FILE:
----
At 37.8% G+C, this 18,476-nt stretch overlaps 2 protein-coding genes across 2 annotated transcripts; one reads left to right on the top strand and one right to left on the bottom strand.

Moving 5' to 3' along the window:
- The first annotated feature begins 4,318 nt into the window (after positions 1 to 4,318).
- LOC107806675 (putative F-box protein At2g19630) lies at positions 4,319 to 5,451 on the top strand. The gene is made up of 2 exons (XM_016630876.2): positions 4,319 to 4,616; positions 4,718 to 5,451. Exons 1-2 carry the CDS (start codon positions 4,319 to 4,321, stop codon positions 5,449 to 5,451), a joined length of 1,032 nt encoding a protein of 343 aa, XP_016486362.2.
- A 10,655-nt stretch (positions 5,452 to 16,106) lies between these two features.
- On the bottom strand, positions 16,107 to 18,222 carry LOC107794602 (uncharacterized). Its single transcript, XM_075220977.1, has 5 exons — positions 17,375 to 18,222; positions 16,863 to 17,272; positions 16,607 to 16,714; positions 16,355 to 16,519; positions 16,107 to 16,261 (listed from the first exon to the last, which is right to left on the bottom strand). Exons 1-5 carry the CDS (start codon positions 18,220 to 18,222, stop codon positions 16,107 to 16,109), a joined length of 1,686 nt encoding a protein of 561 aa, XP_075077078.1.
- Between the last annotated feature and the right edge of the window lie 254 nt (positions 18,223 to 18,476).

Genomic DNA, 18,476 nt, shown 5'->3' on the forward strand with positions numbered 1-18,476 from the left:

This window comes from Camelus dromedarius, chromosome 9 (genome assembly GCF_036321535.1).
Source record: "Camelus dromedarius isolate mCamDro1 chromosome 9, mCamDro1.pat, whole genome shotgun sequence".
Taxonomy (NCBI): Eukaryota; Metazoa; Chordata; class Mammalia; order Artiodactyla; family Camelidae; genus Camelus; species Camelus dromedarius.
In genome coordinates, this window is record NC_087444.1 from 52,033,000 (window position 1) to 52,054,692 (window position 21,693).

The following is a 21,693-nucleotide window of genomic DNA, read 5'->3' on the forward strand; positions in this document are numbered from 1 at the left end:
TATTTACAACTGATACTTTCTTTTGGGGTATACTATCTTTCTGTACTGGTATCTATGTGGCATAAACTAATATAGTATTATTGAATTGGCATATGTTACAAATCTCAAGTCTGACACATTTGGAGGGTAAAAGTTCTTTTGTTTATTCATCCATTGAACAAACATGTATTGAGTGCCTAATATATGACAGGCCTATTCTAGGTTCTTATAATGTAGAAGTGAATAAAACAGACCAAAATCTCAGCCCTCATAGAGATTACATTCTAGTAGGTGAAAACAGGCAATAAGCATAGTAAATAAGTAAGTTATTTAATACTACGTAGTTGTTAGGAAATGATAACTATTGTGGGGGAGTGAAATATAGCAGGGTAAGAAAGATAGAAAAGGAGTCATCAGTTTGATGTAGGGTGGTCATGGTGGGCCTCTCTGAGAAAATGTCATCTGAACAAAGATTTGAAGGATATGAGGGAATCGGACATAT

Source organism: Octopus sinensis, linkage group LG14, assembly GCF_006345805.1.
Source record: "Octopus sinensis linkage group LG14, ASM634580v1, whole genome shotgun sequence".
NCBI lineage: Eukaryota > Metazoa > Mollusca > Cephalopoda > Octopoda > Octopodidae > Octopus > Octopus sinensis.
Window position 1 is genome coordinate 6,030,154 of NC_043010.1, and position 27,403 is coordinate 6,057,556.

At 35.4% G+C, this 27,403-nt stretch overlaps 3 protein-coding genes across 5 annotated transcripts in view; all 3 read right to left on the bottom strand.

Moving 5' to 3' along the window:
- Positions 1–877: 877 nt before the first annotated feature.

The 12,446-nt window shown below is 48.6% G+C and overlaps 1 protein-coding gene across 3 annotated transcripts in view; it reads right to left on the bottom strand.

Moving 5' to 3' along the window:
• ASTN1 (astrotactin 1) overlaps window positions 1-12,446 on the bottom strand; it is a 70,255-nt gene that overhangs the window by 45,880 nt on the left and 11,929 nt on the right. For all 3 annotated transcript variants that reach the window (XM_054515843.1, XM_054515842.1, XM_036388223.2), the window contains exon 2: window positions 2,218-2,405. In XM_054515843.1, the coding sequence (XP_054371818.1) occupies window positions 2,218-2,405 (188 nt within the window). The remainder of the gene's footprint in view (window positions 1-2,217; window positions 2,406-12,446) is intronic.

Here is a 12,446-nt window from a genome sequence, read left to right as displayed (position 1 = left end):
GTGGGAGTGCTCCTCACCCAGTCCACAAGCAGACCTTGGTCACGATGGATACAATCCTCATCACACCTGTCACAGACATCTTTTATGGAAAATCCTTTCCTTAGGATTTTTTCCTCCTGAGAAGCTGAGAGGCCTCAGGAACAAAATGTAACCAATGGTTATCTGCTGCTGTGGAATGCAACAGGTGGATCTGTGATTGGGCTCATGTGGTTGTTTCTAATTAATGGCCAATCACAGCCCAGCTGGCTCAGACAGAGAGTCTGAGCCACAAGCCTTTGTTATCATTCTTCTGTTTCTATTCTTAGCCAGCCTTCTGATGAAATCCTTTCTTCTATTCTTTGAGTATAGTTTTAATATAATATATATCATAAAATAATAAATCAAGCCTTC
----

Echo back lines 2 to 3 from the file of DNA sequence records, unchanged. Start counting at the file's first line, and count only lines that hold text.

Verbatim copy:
Moving 5' to 3' along the window:
- The first annotated feature begins 4,318 nt into the window (after positions 1 to 4,318).